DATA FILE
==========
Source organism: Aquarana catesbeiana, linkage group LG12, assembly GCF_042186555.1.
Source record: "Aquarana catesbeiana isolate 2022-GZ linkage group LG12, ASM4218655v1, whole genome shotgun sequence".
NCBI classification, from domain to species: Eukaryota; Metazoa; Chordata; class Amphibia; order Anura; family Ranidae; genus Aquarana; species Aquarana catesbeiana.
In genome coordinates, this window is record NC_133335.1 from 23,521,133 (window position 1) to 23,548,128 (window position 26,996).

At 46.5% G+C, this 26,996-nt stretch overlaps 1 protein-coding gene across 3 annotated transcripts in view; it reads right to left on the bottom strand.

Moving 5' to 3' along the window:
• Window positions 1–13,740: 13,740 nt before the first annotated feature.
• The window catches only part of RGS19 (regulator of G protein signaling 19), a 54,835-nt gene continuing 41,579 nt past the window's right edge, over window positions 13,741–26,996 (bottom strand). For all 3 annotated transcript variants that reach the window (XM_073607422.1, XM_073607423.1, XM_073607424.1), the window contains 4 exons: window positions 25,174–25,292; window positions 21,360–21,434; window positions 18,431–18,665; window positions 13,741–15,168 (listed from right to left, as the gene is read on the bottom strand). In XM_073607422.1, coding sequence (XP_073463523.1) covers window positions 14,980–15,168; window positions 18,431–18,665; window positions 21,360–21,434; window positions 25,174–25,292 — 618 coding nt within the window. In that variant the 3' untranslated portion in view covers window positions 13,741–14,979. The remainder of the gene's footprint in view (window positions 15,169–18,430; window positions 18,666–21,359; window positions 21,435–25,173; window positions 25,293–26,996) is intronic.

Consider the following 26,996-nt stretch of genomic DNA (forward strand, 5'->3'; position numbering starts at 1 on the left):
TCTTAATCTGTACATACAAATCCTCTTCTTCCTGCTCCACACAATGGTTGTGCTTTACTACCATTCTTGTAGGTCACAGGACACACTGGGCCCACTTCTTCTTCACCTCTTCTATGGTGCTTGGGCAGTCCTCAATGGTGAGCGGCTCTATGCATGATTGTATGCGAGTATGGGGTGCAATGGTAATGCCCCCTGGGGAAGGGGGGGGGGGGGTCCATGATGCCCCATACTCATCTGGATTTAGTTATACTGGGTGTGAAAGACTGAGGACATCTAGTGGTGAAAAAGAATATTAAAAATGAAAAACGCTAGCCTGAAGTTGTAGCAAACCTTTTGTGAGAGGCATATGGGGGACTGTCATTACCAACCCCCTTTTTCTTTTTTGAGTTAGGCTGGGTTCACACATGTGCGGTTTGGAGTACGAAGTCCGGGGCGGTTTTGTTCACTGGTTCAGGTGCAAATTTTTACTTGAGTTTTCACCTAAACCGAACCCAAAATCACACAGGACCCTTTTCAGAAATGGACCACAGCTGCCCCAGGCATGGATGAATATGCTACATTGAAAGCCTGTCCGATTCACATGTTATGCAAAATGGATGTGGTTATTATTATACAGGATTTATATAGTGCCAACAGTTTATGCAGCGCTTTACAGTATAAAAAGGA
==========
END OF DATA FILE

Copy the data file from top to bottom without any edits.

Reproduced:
Source organism: Aquarana catesbeiana, linkage group LG12, assembly GCF_042186555.1.
Source record: "Aquarana catesbeiana isolate 2022-GZ linkage group LG12, ASM4218655v1, whole genome shotgun sequence".
NCBI classification, from domain to species: Eukaryota; Metazoa; Chordata; class Amphibia; order Anura; family Ranidae; genus Aquarana; species Aquarana catesbeiana.
In genome coordinates, this window is record NC_133335.1 from 23,521,133 (window position 1) to 23,548,128 (window position 26,996).

At 46.5% G+C, this 26,996-nt stretch overlaps 1 protein-coding gene across 3 annotated transcripts in view; it reads right to left on the bottom strand.

Moving 5' to 3' along the window:
• Window positions 1–13,740: 13,740 nt before the first annotated feature.
• The window catches only part of RGS19 (regulator of G protein signaling 19), a 54,835-nt gene continuing 41,579 nt past the window's right edge, over window positions 13,741–26,996 (bottom strand). For all 3 annotated transcript variants that reach the window (XM_073607422.1, XM_073607423.1, XM_073607424.1), the window contains 4 exons: window positions 25,174–25,292; window positions 21,360–21,434; window positions 18,431–18,665; window positions 13,741–15,168 (listed from right to left, as the gene is read on the bottom strand). In XM_073607422.1, coding sequence (XP_073463523.1) covers window positions 14,980–15,168; window positions 18,431–18,665; window positions 21,360–21,434; window positions 25,174–25,292 — 618 coding nt within the window. In that variant the 3' untranslated portion in view covers window positions 13,741–14,979. The remainder of the gene's footprint in view (window positions 15,169–18,430; window positions 18,666–21,359; window positions 21,435–25,173; window positions 25,293–26,996) is intronic.

Consider the following 26,996-nt stretch of genomic DNA (forward strand, 5'->3'; position numbering starts at 1 on the left):
TCTTAATCTGTACATACAAATCCTCTTCTTCCTGCTCCACACAATGGTTGTGCTTTACTACCATTCTTGTAGGTCACAGGACACACTGGGCCCACTTCTTCTTCACCTCTTCTATGGTGCTTGGGCAGTCCTCAATGGTGAGCGGCTCTATGCATGATTGTATGCGAGTATGGGGTGCAATGGTAATGCCCCCTGGGGAAGGGGGGGGGGGGGTCCATGATGCCCCATACTCATCTGGATTTAGTTATACTGGGTGTGAAAGACTGAGGACATCTAGTGGTGAAAAAGAATATTAAAAATGAAAAACGCTAGCCTGAAGTTGTAGCAAACCTTTTGTGAGAGGCATATGGGGGACTGTCATTACCAACCCCCTTTTTCTTTTTTGAGTTAGGCTGGGTTCACACATGTGCGGTTTGGAGTACGAAGTCCGGGGCGGTTTTGTTCACTGGTTCAGGTGCAAATTTTTACTTGAGTTTTCACCTAAACCGAACCCAAAATCACACAGGACCCTTTTCAGAAATGGACCACAGCTGCCCCAGGCATGGATGAATATGCTACATTGAAAGCCTGTCCGATTCACATGTTATGCAAAATGGATGTGGTTATTATTATACAGGATTTATATAGTGCCAACAGTTTATGCAGCGCTTTACAGTATAAAAAGGA